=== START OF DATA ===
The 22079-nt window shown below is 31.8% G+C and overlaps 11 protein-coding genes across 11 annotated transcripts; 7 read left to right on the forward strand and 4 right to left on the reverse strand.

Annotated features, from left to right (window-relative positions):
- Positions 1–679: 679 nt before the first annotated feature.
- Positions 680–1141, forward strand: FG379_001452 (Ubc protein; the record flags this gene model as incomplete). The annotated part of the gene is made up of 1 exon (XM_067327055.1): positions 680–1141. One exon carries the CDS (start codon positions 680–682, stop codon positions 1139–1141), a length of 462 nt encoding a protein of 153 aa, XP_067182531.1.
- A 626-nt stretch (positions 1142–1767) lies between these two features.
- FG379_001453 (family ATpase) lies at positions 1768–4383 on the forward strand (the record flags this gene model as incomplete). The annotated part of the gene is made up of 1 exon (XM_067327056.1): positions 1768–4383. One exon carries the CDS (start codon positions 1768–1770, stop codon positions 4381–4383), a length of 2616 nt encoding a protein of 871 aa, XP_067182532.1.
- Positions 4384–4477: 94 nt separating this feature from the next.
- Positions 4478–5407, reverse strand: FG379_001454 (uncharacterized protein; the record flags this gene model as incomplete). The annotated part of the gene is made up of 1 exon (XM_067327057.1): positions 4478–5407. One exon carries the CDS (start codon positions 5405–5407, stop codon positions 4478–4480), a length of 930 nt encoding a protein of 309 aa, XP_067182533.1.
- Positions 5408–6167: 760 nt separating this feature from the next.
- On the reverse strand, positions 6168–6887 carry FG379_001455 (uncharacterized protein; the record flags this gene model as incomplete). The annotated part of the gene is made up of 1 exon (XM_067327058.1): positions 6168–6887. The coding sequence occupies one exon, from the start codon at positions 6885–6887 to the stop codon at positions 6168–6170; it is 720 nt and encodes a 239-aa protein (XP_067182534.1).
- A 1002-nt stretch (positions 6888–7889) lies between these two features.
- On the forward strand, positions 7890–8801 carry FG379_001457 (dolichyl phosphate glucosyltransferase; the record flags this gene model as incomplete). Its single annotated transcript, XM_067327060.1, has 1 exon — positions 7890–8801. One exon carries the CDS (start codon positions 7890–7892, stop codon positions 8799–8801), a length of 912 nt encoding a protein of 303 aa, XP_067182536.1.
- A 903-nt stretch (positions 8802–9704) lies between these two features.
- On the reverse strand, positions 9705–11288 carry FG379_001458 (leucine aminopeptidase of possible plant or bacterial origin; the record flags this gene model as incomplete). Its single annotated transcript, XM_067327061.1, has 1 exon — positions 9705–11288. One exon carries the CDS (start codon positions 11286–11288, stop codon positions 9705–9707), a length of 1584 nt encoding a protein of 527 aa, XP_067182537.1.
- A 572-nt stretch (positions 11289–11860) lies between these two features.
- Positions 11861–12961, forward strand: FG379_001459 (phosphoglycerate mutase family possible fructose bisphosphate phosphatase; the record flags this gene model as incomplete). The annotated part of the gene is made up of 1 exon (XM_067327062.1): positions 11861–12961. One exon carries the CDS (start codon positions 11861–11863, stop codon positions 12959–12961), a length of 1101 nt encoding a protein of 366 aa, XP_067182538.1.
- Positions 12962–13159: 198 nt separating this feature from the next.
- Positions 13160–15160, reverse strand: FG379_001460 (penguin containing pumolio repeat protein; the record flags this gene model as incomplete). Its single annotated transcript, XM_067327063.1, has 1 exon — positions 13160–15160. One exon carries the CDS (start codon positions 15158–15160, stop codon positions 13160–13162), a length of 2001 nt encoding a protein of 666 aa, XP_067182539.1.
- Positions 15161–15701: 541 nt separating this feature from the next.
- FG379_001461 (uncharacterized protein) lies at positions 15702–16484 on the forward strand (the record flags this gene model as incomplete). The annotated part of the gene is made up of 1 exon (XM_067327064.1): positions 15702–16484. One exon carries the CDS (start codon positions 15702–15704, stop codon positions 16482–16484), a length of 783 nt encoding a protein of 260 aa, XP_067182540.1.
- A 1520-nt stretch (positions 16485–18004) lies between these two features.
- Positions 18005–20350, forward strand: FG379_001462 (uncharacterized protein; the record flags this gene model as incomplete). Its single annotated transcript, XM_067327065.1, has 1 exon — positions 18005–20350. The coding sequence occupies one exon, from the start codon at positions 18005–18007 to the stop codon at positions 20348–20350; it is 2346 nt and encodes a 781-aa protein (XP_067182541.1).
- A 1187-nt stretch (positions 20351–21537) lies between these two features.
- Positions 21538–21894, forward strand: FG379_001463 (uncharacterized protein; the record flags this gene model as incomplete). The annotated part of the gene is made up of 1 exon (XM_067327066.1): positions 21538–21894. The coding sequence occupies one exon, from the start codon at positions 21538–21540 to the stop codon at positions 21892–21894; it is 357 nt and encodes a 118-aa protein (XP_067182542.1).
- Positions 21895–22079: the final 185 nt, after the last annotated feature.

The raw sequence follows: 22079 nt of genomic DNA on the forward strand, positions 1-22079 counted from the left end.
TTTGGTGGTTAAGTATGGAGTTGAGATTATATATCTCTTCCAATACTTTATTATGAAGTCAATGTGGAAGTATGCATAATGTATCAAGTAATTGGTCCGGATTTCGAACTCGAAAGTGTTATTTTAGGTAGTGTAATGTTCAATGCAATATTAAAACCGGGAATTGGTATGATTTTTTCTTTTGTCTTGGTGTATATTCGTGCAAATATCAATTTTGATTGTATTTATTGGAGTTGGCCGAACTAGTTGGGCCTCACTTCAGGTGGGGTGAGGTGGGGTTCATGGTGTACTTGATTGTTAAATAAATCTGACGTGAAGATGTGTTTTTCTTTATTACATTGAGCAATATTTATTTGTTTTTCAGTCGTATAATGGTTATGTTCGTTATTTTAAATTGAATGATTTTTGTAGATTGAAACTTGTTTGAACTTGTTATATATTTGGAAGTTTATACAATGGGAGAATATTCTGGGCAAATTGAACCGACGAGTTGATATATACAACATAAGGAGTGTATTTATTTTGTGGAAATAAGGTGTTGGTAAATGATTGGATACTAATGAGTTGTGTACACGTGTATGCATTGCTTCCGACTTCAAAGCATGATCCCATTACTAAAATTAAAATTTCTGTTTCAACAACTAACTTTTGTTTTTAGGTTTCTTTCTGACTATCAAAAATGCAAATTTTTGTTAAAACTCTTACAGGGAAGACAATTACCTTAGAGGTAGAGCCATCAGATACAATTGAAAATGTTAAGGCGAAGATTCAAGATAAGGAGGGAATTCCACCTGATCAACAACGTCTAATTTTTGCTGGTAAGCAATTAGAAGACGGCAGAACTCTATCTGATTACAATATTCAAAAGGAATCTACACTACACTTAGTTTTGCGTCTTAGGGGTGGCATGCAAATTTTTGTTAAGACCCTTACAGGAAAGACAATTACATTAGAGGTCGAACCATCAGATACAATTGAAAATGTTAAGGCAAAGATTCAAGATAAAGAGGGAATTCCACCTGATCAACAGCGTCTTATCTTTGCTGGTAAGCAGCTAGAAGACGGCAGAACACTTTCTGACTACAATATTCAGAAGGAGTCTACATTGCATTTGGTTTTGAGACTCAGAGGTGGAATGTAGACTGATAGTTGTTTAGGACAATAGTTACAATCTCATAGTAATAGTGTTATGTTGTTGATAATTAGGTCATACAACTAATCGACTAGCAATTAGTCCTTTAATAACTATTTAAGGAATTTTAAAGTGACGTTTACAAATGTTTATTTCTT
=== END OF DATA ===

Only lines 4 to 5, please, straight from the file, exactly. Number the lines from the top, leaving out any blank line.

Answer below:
- Positions 680–1141, forward strand: FG379_001452 (Ubc protein; the record flags this gene model as incomplete). The annotated part of the gene is made up of 1 exon (XM_067327055.1): positions 680–1141. One exon carries the CDS (start codon positions 680–682, stop codon positions 1139–1141), a length of 462 nt encoding a protein of 153 aa, XP_067182531.1.
- A 626-nt stretch (positions 1142–1767) lies between these two features.